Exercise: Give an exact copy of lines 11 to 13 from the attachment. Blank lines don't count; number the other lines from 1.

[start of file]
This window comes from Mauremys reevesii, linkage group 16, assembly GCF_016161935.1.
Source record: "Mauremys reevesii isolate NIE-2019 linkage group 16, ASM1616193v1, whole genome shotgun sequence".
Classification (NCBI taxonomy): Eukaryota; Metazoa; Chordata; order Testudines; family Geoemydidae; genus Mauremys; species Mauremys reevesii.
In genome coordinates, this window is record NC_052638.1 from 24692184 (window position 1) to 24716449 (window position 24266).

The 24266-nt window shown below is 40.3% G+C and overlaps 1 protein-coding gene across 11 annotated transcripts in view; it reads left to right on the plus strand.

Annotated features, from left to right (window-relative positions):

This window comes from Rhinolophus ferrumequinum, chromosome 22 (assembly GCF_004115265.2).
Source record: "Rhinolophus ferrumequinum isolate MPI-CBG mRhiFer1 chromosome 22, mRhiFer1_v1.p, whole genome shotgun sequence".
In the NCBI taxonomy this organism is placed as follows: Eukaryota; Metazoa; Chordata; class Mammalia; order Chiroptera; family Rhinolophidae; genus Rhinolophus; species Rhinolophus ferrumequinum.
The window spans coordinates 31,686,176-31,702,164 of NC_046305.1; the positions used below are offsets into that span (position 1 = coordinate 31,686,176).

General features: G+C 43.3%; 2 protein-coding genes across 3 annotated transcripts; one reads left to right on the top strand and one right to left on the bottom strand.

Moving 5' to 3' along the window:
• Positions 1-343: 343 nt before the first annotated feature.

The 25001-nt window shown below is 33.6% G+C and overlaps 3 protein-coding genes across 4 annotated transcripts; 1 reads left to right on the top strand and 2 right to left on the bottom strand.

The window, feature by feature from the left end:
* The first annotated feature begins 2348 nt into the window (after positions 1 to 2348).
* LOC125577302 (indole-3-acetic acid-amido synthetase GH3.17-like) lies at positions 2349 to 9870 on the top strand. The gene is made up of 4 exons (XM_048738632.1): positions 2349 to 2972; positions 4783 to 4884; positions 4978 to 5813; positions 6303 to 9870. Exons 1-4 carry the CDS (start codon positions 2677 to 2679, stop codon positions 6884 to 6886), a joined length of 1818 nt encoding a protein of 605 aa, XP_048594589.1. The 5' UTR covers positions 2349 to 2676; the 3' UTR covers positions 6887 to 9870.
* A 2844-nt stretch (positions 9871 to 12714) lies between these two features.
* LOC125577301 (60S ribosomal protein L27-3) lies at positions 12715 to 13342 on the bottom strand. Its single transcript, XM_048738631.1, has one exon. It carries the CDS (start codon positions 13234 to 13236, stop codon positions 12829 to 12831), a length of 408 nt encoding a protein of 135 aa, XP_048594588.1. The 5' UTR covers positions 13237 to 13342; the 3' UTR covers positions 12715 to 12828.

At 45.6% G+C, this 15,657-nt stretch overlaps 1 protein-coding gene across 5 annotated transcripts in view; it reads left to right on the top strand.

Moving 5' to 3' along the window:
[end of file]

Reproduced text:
General features: G+C 43.3%; 2 protein-coding genes across 3 annotated transcripts; one reads left to right on the top strand and one right to left on the bottom strand.

Moving 5' to 3' along the window:
• Positions 1-343: 343 nt before the first annotated feature.